Jamie Lee Curtis says he has COVID-19 and will miss multiple awards season engagements for “Everything Everywhere All at Once.” (Jordan Strauss/Invision/Associated Press)
Jamie Lee Curtis tested positive for COVID-19, sharing his fate just days after attending — and going viral as a whole
‘another way – at the 80th Golden Globes.
The “Everything Everywhere All at Once” star, who became an instant meme when she exuberantly celebrated her co-star Michelle Yeoh’s first Golden Globe win during the ceremony, took to social media on Friday to reveal her diagnosis. positive amid the relentless commitments of Hollywood’s awards season.
“F-COVID!” the “Knives Out” star wrote on Instagram. “Sadly, this cheerleader will not be at the weekend festivities cheering on her friends and peers. Life on life’s terms.”
The 64-year-old scream queen shared an image of several test kits at home, noting her gratitude for them nearly three years into the COVID-19 pandemic.
“I’m glad there are all these home tests available so I didn’t have to go to the @americanfilminstitute lunch and spread my germs. I was SO looking forward to going to @bafta tea and @criticschoice awards as a nominee and member of such a motley crew! I’m so proud of these people and looking forward to rooting for them through my TV set. Stay safe out there everyone,” she wrote.
Exceeding last summer’s increase, Los Angeles County has seen a surge in coronavirus cases, and the number of COVID-19 deaths reported weekly in the county this week has reached a season high, underscoring the continuing risks of the disease.
LA County recorded 164 deaths from COVID-19 in the seven-day period ended Wednesday, which exceeds the summer peak of 122 deaths in the week ended August 6. That count was the worst in 10 months. (The rolling weekly death count dropped slightly in the week ending Thursday, to 163.)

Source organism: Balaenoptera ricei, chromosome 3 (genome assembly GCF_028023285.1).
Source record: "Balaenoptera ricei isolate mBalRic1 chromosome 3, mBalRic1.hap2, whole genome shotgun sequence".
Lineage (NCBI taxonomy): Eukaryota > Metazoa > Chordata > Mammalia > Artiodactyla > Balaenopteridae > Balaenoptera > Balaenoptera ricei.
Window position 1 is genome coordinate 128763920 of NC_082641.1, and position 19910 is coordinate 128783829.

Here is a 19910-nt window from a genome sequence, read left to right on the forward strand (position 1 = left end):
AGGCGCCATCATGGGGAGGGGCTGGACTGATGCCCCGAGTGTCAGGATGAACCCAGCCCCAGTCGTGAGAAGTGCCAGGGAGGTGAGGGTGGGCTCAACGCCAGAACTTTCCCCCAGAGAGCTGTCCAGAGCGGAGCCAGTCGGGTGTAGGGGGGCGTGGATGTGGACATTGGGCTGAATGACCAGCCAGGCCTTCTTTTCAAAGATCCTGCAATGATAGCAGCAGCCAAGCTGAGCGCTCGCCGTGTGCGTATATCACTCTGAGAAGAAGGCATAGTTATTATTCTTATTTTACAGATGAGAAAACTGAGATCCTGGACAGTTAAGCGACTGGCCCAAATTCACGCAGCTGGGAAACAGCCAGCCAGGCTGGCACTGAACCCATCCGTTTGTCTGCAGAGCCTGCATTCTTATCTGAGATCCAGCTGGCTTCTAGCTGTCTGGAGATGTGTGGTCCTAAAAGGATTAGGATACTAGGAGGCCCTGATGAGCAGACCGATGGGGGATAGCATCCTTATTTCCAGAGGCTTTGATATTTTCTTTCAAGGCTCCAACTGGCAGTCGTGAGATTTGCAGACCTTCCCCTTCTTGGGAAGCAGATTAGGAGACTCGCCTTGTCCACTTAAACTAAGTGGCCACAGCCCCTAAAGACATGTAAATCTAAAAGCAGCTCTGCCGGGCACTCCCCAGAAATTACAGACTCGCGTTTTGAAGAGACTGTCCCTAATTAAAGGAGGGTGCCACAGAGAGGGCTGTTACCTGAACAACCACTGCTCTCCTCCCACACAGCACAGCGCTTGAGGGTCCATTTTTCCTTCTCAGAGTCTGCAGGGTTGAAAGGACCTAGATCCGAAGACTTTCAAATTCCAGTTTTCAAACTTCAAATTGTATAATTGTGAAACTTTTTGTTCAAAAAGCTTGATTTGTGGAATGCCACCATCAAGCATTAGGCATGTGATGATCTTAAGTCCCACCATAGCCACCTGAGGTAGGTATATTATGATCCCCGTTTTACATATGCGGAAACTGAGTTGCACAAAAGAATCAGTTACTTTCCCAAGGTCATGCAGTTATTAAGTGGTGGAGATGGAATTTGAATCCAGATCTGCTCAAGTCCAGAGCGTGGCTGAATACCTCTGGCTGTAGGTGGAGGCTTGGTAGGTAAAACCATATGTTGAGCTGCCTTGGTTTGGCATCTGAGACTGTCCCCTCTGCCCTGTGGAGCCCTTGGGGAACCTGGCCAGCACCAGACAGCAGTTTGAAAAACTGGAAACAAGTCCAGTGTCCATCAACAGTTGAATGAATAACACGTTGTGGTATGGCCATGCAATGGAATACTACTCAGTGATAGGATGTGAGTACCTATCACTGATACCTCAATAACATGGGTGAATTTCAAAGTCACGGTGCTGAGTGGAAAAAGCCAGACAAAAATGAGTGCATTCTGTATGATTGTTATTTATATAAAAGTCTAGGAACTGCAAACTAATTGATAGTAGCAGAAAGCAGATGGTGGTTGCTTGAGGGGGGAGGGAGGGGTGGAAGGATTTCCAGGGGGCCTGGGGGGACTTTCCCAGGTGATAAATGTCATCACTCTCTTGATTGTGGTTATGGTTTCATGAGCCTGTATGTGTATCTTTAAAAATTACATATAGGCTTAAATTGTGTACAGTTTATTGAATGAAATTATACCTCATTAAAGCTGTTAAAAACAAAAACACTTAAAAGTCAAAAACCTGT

Curtis was nominated for a supporting actress in a Golden Globe for her role in the multiverse “Everything Everywhere All at Once,” but the award ultimately went to “Black Panther: Wakanda Forever” star Angela Bassett. Curtis walked the rain-soaked carpet at the Beverly Hilton in a black Safiyaa jumpsuit and lace Valentino cape and presented an award alongside “30 Rock” Tracy Morgan.
She was seated alongside many other celebrities in the hotel’s packed International Ballroom for the restarted awards and cameras caught her throwing her hands up in glee as Yeoh won her award. The action photo was quickly immortalized on social media.
“Once a cheerleader. ALWAYS a cheerleader. My Bae won a Golden Globe. Her first nomination and win,” she wrote on Instagram, later adding, “I’m quite shocked that a moment of pure JOY in the night from Tuesday now be a T-shirt and movement on Thursday! Proud, humble and EXCITED! Thank you @erin.gallag.her and all hail @michelleyeoh_official
Curtis, daughter of legendary actors Janet Leigh and Tony Curtis, has built a remarkable career since age 19, punctuated by her roles in the cult franchise “Halloween”, action film “True Lies”, heist comedy “A Fish Called Wanda” and role reversal comedies “Trading Places” and “Freaky Friday”. On TV, she starred in “Scream Queens”, “Anything But Love”, and “Operation Petticoat”.
However, she got her name checked in the New York magazine’s inescapable “nepo-babies” feature last month and took to Instagram to call herself “an OG Nepo Baby” and to defend the children of celebrities.
“[And] there isn’t a day in my professional life that goes by that I am not reminded that I am the daughter of movie stars. The current conversation about nepo babies is only designed to try to diminish, denigrate, and hurt,” she wrote.
“For the record, I’ve sailed 44 years with the perks that my associated and reflected fame has brought me, I don’t pretend there aren’t any, that tries to tell me I’m worthless on my own,” she continued. “It’s curious how we immediately make assumptions and sarcastic comments that someone related to someone who is famous in their field for their art would somehow have no talent.
“I have learned that this is simply not true. … I have tried to bring integrity, professionalism, love, community and artistry to my work. I am not alone. There are many of us. Dedicated to our craft. Proud of our lineage. Strong in our belief in our right to exist.”
Times writers Luke Money and Rong-Gong Lin II contributed to this report.
This story originally appeared in the Los Angeles Times.